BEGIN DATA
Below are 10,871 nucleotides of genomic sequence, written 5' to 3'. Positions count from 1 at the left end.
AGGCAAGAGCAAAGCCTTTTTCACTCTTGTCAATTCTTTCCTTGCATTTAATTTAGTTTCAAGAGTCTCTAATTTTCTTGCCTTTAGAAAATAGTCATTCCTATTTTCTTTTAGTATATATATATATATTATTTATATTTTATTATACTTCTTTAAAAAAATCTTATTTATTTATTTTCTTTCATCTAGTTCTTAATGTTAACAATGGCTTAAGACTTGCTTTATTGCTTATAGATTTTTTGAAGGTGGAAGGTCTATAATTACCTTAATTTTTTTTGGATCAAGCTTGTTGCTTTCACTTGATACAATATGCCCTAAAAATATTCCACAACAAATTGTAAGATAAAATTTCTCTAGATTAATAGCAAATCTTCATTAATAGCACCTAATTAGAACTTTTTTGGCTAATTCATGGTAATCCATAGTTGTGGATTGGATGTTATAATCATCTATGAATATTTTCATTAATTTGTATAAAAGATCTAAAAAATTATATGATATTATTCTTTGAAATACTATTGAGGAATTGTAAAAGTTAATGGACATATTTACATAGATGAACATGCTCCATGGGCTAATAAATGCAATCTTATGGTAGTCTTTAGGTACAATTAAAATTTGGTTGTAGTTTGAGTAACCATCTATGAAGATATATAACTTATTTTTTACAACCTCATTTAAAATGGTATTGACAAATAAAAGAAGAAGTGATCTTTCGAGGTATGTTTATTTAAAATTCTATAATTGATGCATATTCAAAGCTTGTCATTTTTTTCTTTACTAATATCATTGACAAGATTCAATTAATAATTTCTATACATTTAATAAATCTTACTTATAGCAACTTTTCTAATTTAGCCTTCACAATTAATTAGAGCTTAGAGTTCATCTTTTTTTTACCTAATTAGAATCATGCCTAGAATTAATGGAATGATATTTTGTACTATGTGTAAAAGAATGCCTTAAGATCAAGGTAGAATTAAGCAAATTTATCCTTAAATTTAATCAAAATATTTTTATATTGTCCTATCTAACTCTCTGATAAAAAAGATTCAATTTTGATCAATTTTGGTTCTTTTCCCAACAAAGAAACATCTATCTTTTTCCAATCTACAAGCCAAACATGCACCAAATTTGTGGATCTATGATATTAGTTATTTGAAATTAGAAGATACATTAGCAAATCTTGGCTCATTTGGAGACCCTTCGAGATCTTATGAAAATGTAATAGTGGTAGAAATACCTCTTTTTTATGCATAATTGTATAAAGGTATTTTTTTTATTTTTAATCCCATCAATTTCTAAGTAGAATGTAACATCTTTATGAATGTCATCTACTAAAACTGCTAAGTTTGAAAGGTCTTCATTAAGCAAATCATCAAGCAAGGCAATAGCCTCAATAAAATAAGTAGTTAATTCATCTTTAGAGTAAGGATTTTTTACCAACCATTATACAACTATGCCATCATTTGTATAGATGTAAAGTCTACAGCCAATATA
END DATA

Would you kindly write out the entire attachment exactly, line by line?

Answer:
Below are 10,871 nucleotides of genomic sequence, written 5' to 3'. Positions count from 1 at the left end.
AGGCAAGAGCAAAGCCTTTTTCACTCTTGTCAATTCTTTCCTTGCATTTAATTTAGTTTCAAGAGTCTCTAATTTTCTTGCCTTTAGAAAATAGTCATTCCTATTTTCTTTTAGTATATATATATATATTATTTATATTTTATTATACTTCTTTAAAAAAATCTTATTTATTTATTTTCTTTCATCTAGTTCTTAATGTTAACAATGGCTTAAGACTTGCTTTATTGCTTATAGATTTTTTGAAGGTGGAAGGTCTATAATTACCTTAATTTTTTTTGGATCAAGCTTGTTGCTTTCACTTGATACAATATGCCCTAAAAATATTCCACAACAAATTGTAAGATAAAATTTCTCTAGATTAATAGCAAATCTTCATTAATAGCACCTAATTAGAACTTTTTTGGCTAATTCATGGTAATCCATAGTTGTGGATTGGATGTTATAATCATCTATGAATATTTTCATTAATTTGTATAAAAGATCTAAAAAATTATATGATATTATTCTTTGAAATACTATTGAGGAATTGTAAAAGTTAATGGACATATTTACATAGATGAACATGCTCCATGGGCTAATAAATGCAATCTTATGGTAGTCTTTAGGTACAATTAAAATTTGGTTGTAGTTTGAGTAACCATCTATGAAGATATATAACTTATTTTTTACAACCTCATTTAAAATGGTATTGACAAATAAAAGAAGAAGTGATCTTTCGAGGTATGTTTATTTAAAATTCTATAATTGATGCATATTCAAAGCTTGTCATTTTTTTCTTTACTAATATCATTGACAAGATTCAATTAATAATTTCTATACATTTAATAAATCTTACTTATAGCAACTTTTCTAATTTAGCCTTCACAATTAATTAGAGCTTAGAGTTCATCTTTTTTTTACCTAATTAGAATCATGCCTAGAATTAATGGAATGATATTTTGTACTATGTGTAAAAGAATGCCTTAAGATCAAGGTAGAATTAAGCAAATTTATCCTTAAATTTAATCAAAATATTTTTATATTGTCCTATCTAACTCTCTGATAAAAAAGATTCAATTTTGATCAATTTTGGTTCTTTTCCCAACAAAGAAACATCTATCTTTTTCCAATCTACAAGCCAAACATGCACCAAATTTGTGGATCTATGATATTAGTTATTTGAAATTAGAAGATACATTAGCAAATCTTGGCTCATTTGGAGACCCTTCGAGATCTTATGAAAATGTAATAGTGGTAGAAATACCTCTTTTTTATGCATAATTGTATAAAGGTATTTTTTTTATTTTTAATCCCATCAATTTCTAAGTAGAATGTAACATCTTTATGAATGTCATCTACTAAAACTGCTAAGTTTGAAAGGTCTTCATTAAGCAAATCATCAAGCAAGGCAATAGCCTCAATAAAATAAGTAGTTAATTCATCTTTAGAGTAAGGATTTTTTACCAACCATTATACAACTATGCCATCATTTGTATAGATGTAAAGTCTACAGCCAATATA